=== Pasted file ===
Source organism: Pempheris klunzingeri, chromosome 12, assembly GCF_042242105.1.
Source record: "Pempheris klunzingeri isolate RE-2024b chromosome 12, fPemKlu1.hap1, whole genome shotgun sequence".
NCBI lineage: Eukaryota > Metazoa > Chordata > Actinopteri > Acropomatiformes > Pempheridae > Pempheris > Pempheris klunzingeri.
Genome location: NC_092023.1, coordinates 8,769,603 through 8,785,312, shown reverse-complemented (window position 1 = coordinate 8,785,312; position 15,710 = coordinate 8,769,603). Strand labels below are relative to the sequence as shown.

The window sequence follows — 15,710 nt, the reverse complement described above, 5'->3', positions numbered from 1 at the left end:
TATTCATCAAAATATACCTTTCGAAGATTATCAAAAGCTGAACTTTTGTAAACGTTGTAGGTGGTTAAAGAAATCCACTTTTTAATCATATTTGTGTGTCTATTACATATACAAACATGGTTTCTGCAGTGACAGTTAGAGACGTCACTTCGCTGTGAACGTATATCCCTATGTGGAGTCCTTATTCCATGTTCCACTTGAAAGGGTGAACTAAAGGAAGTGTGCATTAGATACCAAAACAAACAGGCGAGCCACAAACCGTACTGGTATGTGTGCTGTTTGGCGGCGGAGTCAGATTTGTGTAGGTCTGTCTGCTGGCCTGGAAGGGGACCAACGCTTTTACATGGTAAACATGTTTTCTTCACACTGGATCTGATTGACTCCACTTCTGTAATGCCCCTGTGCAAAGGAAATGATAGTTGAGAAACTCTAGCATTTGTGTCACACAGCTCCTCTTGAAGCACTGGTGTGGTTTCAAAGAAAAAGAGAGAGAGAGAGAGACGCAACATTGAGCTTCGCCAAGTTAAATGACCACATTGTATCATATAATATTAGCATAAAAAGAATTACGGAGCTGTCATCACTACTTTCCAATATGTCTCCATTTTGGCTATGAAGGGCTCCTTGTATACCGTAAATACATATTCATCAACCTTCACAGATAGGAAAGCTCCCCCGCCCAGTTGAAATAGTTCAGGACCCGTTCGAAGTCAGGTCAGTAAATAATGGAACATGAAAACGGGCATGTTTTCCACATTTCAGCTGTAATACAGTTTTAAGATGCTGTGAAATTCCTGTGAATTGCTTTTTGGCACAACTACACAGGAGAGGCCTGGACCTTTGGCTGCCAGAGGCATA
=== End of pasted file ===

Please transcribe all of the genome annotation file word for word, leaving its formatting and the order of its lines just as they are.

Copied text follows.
Source organism: Pempheris klunzingeri, chromosome 12, assembly GCF_042242105.1.
Source record: "Pempheris klunzingeri isolate RE-2024b chromosome 12, fPemKlu1.hap1, whole genome shotgun sequence".
NCBI lineage: Eukaryota > Metazoa > Chordata > Actinopteri > Acropomatiformes > Pempheridae > Pempheris > Pempheris klunzingeri.
Genome location: NC_092023.1, coordinates 8,769,603 through 8,785,312, shown reverse-complemented (window position 1 = coordinate 8,785,312; position 15,710 = coordinate 8,769,603). Strand labels below are relative to the sequence as shown.

The window sequence follows — 15,710 nt, the reverse complement described above, 5'->3', positions numbered from 1 at the left end:
TATTCATCAAAATATACCTTTCGAAGATTATCAAAAGCTGAACTTTTGTAAACGTTGTAGGTGGTTAAAGAAATCCACTTTTTAATCATATTTGTGTGTCTATTACATATACAAACATGGTTTCTGCAGTGACAGTTAGAGACGTCACTTCGCTGTGAACGTATATCCCTATGTGGAGTCCTTATTCCATGTTCCACTTGAAAGGGTGAACTAAAGGAAGTGTGCATTAGATACCAAAACAAACAGGCGAGCCACAAACCGTACTGGTATGTGTGCTGTTTGGCGGCGGAGTCAGATTTGTGTAGGTCTGTCTGCTGGCCTGGAAGGGGACCAACGCTTTTACATGGTAAACATGTTTTCTTCACACTGGATCTGATTGACTCCACTTCTGTAATGCCCCTGTGCAAAGGAAATGATAGTTGAGAAACTCTAGCATTTGTGTCACACAGCTCCTCTTGAAGCACTGGTGTGGTTTCAAAGAAAAAGAGAGAGAGAGAGAGACGCAACATTGAGCTTCGCCAAGTTAAATGACCACATTGTATCATATAATATTAGCATAAAAAGAATTACGGAGCTGTCATCACTACTTTCCAATATGTCTCCATTTTGGCTATGAAGGGCTCCTTGTATACCGTAAATACATATTCATCAACCTTCACAGATAGGAAAGCTCCCCCGCCCAGTTGAAATAGTTCAGGACCCGTTCGAAGTCAGGTCAGTAAATAATGGAACATGAAAACGGGCATGTTTTCCACATTTCAGCTGTAATACAGTTTTAAGATGCTGTGAAATTCCTGTGAATTGCTTTTTGGCACAACTACACAGGAGAGGCCTGGACCTTTGGCTGCCAGAGGCATA